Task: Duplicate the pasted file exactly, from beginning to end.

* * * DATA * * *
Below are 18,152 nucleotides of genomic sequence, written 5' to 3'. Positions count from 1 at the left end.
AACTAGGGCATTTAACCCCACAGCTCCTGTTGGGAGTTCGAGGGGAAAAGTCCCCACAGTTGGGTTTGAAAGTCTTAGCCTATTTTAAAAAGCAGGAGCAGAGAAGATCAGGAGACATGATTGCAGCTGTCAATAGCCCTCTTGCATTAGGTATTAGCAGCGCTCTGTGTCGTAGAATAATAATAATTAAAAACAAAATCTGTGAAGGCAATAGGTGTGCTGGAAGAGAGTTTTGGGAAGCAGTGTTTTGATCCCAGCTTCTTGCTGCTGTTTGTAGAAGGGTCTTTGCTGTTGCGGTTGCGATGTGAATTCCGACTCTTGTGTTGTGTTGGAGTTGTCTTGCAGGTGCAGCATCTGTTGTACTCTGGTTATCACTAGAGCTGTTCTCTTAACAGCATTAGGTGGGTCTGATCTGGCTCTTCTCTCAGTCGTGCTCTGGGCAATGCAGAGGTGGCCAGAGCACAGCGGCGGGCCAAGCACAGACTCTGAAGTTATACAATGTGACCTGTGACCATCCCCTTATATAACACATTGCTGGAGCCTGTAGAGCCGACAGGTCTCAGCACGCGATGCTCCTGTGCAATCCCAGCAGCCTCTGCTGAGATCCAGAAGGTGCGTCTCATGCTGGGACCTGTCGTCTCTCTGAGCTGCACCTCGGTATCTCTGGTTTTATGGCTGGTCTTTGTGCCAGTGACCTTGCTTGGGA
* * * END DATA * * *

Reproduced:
Below are 18,152 nucleotides of genomic sequence, written 5' to 3'. Positions count from 1 at the left end.
AACTAGGGCATTTAACCCCACAGCTCCTGTTGGGAGTTCGAGGGGAAAAGTCCCCACAGTTGGGTTTGAAAGTCTTAGCCTATTTTAAAAAGCAGGAGCAGAGAAGATCAGGAGACATGATTGCAGCTGTCAATAGCCCTCTTGCATTAGGTATTAGCAGCGCTCTGTGTCGTAGAATAATAATAATTAAAAACAAAATCTGTGAAGGCAATAGGTGTGCTGGAAGAGAGTTTTGGGAAGCAGTGTTTTGATCCCAGCTTCTTGCTGCTGTTTGTAGAAGGGTCTTTGCTGTTGCGGTTGCGATGTGAATTCCGACTCTTGTGTTGTGTTGGAGTTGTCTTGCAGGTGCAGCATCTGTTGTACTCTGGTTATCACTAGAGCTGTTCTCTTAACAGCATTAGGTGGGTCTGATCTGGCTCTTCTCTCAGTCGTGCTCTGGGCAATGCAGAGGTGGCCAGAGCACAGCGGCGGGCCAAGCACAGACTCTGAAGTTATACAATGTGACCTGTGACCATCCCCTTATATAACACATTGCTGGAGCCTGTAGAGCCGACAGGTCTCAGCACGCGATGCTCCTGTGCAATCCCAGCAGCCTCTGCTGAGATCCAGAAGGTGCGTCTCATGCTGGGACCTGTCGTCTCTCTGAGCTGCACCTCGGTATCTCTGGTTTTATGGCTGGTCTTTGTGCCAGTGACCTTGCTTGGGA